In 2011 I returned from Europe to live in Georgia. At that time, the last government was still in power with its so-called ‘zero tolerance policy’, which has led to exceptionally harsh prison sentences given to drug users. Between 2006-2012, it was commonplace for people to be sentenced with up to 15-20-25 years in prison for taking one drug dose. Prisons, being one of the most oppressive institutions in the system, were twice as strict towards drug users. One could hear unbelievable accounts of the many forms of prisoner torture there…
The country’s drug scene at that time was almost exclusively limited to homemade drugs, as almost all forms of traditional drugs had completely vanished from the market. The ingredients for homemade drugs could easily be purchased at pharmacies, which were immune to the repressive system due to the endorsement and protection of many authorities from the police department. Moreover, police officers used to monitor the pharmacy, frequently taking its clients in for drug testing, which would then lead to costly fines or a trial, followed by imprisonment. During this time, the number of prisoners in the country had tripled and was growing every year.
My first arrest took place as I was exiting a pharmacy. As the drug test had detected traces of opiates in my urine, I was fined GEL 500. The next arrest came quickly thereafter: by monitoring my phone calls, police officers heard that I had put my car up for sale, so they called me under the pretence of being potential buyers. After meeting up, they immediately took me to take another drug test, and this time I was fined GEL 2000, had to serve a 1 year conditional sentence and lost the right to drive. A second prosecution pertains to criminal law, which is why my status as a convict starts from this time.
My third, fourth and fifth arrests also took place within 6-7 months after the second one. To be honest I don’t exactly remember how many thousands of Georgian Lari I have paid in fines, but I kept paying if it meant that I would stay out of prison. Nevertheless, having been sentenced 3 times, I still had rights taken away from me, such as driving.
This lasted until the year 2012, when I was arrested for the possession of illicit drugs. I was exiting a friend’s place, where we had recently cooked drugs. Police officers were surveilling the surrounding area and apprehended my friend and I. Both of us managed to empty all syringes before the police opened the doors, but drops of the substance still remained in some of the syringes, which were already enough to be listed as a ‘high dose’, as the drug policy had never defined what a small dose was for some drugs. This meant that any dose of some drugs was already categorised as a high dose, and that guaranteed up to 7-14 years in prison. My case is one among thousands of other imprisoned drug users, who had to serve several years in prison. I got lucky though, as a governmental transfer of power resulted in the so-called cohabitation period in the country. The period was marked with the widest scale amnesty programme in the country’s history, and most of the released prisoners were people arrested for drug-related crimes. The number of inmates in prisons was halved if I’m not mistaken. In the third month of my imprisonment, the district attorney told me I could pay a fine of GEL 7000, with a 6.5 year conditional sentence, and limited driving rights, to shorten my sentence to 6 months.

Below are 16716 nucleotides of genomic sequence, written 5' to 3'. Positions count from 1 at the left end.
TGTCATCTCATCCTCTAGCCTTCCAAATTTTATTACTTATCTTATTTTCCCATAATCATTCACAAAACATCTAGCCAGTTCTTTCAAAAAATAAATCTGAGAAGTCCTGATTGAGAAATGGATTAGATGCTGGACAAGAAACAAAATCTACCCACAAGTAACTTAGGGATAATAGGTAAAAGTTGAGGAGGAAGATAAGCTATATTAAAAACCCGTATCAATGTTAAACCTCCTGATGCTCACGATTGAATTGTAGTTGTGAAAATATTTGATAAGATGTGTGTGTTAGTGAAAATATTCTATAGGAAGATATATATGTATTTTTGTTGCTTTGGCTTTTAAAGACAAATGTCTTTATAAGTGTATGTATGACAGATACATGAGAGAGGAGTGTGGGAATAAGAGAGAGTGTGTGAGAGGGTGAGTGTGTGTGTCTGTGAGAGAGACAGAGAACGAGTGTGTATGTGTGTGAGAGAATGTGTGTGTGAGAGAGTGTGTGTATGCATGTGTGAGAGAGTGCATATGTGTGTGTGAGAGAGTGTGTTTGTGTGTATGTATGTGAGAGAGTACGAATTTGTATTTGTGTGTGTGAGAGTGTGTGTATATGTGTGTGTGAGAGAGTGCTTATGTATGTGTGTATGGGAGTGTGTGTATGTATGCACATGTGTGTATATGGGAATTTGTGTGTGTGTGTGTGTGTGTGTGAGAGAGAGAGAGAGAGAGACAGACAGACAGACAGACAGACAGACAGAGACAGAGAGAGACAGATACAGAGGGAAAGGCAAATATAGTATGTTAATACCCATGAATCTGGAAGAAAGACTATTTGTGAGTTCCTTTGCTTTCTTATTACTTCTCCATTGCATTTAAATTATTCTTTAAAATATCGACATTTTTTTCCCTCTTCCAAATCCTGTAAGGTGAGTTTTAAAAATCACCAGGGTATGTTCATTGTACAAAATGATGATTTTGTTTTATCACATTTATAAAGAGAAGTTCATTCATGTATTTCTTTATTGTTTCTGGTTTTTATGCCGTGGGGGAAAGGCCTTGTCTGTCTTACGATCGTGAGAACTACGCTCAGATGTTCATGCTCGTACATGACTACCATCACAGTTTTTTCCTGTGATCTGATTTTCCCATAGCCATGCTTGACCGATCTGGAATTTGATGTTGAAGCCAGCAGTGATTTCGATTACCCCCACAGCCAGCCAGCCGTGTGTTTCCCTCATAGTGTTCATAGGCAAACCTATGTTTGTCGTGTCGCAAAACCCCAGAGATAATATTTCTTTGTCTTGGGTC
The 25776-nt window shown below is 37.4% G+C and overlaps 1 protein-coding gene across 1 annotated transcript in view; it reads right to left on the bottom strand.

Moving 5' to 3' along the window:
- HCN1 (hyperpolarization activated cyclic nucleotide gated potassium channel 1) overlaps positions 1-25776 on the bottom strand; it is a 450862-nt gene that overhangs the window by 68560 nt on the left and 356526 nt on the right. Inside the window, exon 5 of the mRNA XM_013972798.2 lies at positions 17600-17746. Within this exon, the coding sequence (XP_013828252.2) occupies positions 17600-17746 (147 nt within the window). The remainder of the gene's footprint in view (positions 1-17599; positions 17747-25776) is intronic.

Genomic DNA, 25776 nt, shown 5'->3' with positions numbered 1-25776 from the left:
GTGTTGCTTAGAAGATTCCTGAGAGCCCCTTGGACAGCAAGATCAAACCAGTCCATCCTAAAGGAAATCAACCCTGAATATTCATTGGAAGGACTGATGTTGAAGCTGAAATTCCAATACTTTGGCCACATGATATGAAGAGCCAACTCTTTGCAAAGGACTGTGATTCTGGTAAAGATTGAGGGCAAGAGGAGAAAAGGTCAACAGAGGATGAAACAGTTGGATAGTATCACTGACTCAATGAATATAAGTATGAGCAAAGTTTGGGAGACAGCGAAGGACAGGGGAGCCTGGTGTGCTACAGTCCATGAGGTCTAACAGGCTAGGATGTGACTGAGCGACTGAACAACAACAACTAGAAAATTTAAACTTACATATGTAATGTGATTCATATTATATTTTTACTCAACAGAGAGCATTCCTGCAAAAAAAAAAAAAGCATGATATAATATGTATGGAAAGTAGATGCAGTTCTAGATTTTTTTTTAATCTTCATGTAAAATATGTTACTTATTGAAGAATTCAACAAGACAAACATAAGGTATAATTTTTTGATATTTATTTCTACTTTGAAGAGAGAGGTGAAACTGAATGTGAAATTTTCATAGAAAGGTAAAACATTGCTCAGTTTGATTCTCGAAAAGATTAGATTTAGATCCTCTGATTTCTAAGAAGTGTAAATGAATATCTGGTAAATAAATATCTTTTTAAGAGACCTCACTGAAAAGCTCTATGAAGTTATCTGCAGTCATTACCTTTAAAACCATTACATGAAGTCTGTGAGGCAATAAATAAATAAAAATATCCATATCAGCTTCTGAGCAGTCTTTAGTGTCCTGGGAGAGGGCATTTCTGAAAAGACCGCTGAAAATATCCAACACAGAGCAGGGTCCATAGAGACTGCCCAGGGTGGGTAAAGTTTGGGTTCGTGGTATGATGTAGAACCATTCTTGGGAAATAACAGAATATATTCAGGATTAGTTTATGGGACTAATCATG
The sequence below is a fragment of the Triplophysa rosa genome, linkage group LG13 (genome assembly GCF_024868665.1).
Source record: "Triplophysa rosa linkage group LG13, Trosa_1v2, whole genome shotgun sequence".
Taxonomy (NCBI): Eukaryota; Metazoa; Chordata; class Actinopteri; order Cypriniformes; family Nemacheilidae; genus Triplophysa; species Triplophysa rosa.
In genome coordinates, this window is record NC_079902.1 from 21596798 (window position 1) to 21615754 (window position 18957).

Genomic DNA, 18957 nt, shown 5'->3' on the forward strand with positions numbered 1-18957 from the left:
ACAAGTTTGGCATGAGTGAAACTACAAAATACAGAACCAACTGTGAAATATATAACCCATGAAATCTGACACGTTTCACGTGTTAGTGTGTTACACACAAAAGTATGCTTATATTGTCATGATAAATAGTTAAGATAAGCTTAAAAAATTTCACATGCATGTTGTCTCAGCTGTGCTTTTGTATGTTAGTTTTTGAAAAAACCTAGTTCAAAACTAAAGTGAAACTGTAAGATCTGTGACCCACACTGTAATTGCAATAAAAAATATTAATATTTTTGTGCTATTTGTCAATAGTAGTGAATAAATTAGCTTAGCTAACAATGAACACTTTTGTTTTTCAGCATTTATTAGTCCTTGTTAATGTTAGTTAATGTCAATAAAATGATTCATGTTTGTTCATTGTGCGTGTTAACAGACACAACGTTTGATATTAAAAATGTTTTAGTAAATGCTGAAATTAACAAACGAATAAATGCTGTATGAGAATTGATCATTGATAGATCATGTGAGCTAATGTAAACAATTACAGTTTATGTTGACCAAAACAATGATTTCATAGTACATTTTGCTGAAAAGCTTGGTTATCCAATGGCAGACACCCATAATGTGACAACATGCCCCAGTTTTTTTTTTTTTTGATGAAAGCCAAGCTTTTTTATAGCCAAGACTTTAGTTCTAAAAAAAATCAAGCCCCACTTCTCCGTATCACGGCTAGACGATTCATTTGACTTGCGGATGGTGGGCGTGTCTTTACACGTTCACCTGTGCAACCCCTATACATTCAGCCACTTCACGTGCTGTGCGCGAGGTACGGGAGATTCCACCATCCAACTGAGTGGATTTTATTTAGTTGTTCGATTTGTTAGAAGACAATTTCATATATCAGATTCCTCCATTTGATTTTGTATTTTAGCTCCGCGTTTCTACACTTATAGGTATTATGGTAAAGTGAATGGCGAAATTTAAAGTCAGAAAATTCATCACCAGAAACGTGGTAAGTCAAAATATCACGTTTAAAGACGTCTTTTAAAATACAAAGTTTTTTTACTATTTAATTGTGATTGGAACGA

I was detained again several times after my release, which were tied to unpleasant and embarrassing procedures and drug tests. Despite the fact that no drugs were proven to be present in my body, every time I came across police officers in the street, there would always be attempts at harassing me. After checking my name in the database, it was clear that I had been sentenced 3 times and was under conditional sentence, which was reason enough to make me do a drug test. Moreover, I had to have my fingerprints taken at the probationary centre on a weekly basis, which was also an unpleasant and risky process due to the monitoring police officers on the premises, who were always keeping an eye out for drug users on probation.
In 2014 after yet another drug test, I was the first citizen to exercise my right given by the 42nd section of the constitution: I didn’t testify against myself, meaning that I refused to provide biological material (urine test), which helped me avoid prosecution. Nowadays, these inhumane drug testing practices have almost fully been eliminated in the country. Nevertheless, the state’s drug policy still remains repressive, with several years in prison imposed on people convicted of possession of minimal doses of drugs or who had been using them in private. The criminal code, which used to impose a 7-14 prison sentence, has been reduced to 5-8 years; which is an example of what the politicians call the ‘humanisation’ of the country’s drug policy.
Temo’s story was compiled with support from Alternative Georgia. This story has been translated and edited for clarity.